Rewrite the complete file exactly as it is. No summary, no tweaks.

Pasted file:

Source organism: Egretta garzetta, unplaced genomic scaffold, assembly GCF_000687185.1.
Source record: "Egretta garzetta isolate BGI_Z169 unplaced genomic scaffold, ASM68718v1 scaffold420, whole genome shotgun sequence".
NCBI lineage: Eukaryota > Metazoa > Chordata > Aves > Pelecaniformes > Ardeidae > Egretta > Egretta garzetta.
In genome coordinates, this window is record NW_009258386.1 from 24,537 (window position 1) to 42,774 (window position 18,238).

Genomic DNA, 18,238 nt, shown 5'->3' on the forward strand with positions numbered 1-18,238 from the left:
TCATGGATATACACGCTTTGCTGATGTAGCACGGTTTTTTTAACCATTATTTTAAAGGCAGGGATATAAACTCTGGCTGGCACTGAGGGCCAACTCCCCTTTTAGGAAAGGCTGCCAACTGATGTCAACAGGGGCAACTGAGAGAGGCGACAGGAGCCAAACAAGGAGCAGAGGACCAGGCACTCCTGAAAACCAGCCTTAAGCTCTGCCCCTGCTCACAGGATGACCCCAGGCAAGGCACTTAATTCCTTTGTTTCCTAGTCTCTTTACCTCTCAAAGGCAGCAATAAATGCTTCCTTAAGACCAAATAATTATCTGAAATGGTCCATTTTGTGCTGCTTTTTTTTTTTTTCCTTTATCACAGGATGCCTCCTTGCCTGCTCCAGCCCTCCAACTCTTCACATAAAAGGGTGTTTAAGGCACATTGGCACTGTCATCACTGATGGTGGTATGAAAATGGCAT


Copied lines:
Source organism: Egretta garzetta, unplaced genomic scaffold, assembly GCF_000687185.1.
Source record: "Egretta garzetta isolate BGI_Z169 unplaced genomic scaffold, ASM68718v1 scaffold420, whole genome shotgun sequence".
NCBI lineage: Eukaryota > Metazoa > Chordata > Aves > Pelecaniformes > Ardeidae > Egretta > Egretta garzetta.
In genome coordinates, this window is record NW_009258386.1 from 24,537 (window position 1) to 42,774 (window position 18,238).

Genomic DNA, 18,238 nt, shown 5'->3' on the forward strand with positions numbered 1-18,238 from the left:
TCATGGATATACACGCTTTGCTGATGTAGCACGGTTTTTTTAACCATTATTTTAAAGGCAGGGATATAAACTCTGGCTGGCACTGAGGGCCAACTCCCCTTTTAGGAAAGGCTGCCAACTGATGTCAACAGGGGCAACTGAGAGAGGCGACAGGAGCCAAACAAGGAGCAGAGGACCAGGCACTCCTGAAAACCAGCCTTAAGCTCTGCCCCTGCTCACAGGATGACCCCAGGCAAGGCACTTAATTCCTTTGTTTCCTAGTCTCTTTACCTCTCAAAGGCAGCAATAAATGCTTCCTTAAGACCAAATAATTATCTGAAATGGTCCATTTTGTGCTGCTTTTTTTTTTTTTCCTTTATCACAGGATGCCTCCTTGCCTGCTCCAGCCCTCCAACTCTTCACATAAAAGGGTGTTTAAGGCACATTGGCACTGTCATCACTGATGGTGGTATGAAAATGGCAT